However, the mechanism of AMD with respect to inflammation and chemoattractants is not well defined. In their current study, Combadière and coworkers (6) expand our understanding of the role of chemokines in AMD. They suggest that defective microglia with abnormal CX3CR1 function contribute to the formation of drusen in AMD and subsequently promote photoreceptor loss and choroidal neovascularization. The authors show that, compared with mice with normal microglia, mice deficient in CX3CR1 had subretinal accumulation of microglia and drusen-like deposits after insults to the retina including senescence, light-induced retinal degeneration, and laser damage to rupture Bruch’s membrane. The drusen-like material contained photoreceptor pigment (rhodopsin), indicating contribution from shed rod photoreceptor outer segments, as well as markers indicating contribution from accumulated defective microglia lacking CX3CR1 expression. Because these deposits precede photoreceptor degeneration and choroidal neovascularization (Figure 2), the authors suggest that these drusen could cause these AMD features. This study provides new insight into the putative role of microglia in drusen formation and into the role of inflammation in the pathogenesis of AMD, but raises many questions as well. How and why do these defective microglia accumulate — through decreased egress alone or increased attraction to the area? How do CX3CR1-defective microglia cause photoreceptor degeneration and choroidal neovascularization? How do these results reconcile with studies showing that decreased macrophage recruitment increases aspects of AMD?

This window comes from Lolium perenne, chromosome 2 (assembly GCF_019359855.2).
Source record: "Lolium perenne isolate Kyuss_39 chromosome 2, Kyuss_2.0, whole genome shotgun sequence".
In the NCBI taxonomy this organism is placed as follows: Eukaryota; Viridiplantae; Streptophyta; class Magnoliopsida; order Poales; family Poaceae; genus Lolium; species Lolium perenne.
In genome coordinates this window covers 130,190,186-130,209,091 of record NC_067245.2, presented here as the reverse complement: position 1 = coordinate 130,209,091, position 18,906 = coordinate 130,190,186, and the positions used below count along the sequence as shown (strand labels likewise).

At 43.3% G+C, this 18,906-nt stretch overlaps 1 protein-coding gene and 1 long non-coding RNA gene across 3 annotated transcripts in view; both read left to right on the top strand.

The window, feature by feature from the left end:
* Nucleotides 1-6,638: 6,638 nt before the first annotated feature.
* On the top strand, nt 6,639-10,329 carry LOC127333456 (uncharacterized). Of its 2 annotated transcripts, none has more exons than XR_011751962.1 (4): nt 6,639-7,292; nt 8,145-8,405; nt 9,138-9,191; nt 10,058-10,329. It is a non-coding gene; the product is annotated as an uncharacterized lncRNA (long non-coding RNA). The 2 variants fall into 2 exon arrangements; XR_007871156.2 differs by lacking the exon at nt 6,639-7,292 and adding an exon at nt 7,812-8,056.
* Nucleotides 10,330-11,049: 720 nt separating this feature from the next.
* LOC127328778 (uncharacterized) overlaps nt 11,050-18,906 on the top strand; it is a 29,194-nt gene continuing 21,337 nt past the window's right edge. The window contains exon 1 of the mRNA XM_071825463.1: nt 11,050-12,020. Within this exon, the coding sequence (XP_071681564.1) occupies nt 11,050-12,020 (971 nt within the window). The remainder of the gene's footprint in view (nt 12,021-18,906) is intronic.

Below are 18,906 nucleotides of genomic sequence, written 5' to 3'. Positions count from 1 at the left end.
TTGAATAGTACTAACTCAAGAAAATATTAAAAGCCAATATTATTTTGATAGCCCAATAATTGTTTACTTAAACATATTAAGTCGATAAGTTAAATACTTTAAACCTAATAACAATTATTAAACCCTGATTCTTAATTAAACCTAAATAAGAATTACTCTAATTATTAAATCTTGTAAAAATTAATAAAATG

Are microglia the cause or the cure for AMD?